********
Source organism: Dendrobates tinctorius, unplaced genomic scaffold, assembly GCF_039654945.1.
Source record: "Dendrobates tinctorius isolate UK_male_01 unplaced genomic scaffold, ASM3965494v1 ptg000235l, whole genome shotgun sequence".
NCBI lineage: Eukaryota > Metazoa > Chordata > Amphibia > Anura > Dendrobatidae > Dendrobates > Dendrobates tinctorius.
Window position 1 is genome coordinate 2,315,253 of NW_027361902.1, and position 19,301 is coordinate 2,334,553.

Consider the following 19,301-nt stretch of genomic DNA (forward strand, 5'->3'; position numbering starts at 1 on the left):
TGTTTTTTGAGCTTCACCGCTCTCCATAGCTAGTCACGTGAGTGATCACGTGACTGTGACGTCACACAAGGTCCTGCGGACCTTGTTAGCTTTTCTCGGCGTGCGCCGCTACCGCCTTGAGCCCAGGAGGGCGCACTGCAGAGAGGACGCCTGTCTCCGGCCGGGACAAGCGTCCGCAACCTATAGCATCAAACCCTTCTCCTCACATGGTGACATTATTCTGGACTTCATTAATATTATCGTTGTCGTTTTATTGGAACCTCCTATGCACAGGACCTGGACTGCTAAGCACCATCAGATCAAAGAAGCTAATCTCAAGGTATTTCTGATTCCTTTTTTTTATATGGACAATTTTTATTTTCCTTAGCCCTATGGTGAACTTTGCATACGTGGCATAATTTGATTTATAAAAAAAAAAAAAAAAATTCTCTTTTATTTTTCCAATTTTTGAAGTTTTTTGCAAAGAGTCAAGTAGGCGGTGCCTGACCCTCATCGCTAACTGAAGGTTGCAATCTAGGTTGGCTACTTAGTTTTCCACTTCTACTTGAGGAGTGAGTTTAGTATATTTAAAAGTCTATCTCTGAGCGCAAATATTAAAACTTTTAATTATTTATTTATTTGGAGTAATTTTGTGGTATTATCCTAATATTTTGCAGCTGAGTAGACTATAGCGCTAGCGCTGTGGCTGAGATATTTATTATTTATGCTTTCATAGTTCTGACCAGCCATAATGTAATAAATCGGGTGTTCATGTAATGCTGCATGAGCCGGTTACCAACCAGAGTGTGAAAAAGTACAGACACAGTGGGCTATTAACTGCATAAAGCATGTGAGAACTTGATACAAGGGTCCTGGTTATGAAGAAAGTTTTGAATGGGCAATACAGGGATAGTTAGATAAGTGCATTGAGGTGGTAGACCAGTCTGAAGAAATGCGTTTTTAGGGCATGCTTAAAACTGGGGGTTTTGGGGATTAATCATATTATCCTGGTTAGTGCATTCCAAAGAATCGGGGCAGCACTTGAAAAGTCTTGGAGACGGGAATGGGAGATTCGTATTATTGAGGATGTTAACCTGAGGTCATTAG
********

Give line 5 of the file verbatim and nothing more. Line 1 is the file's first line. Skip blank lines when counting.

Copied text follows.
Consider the following 19,301-nt stretch of genomic DNA (forward strand, 5'->3'; position numbering starts at 1 on the left):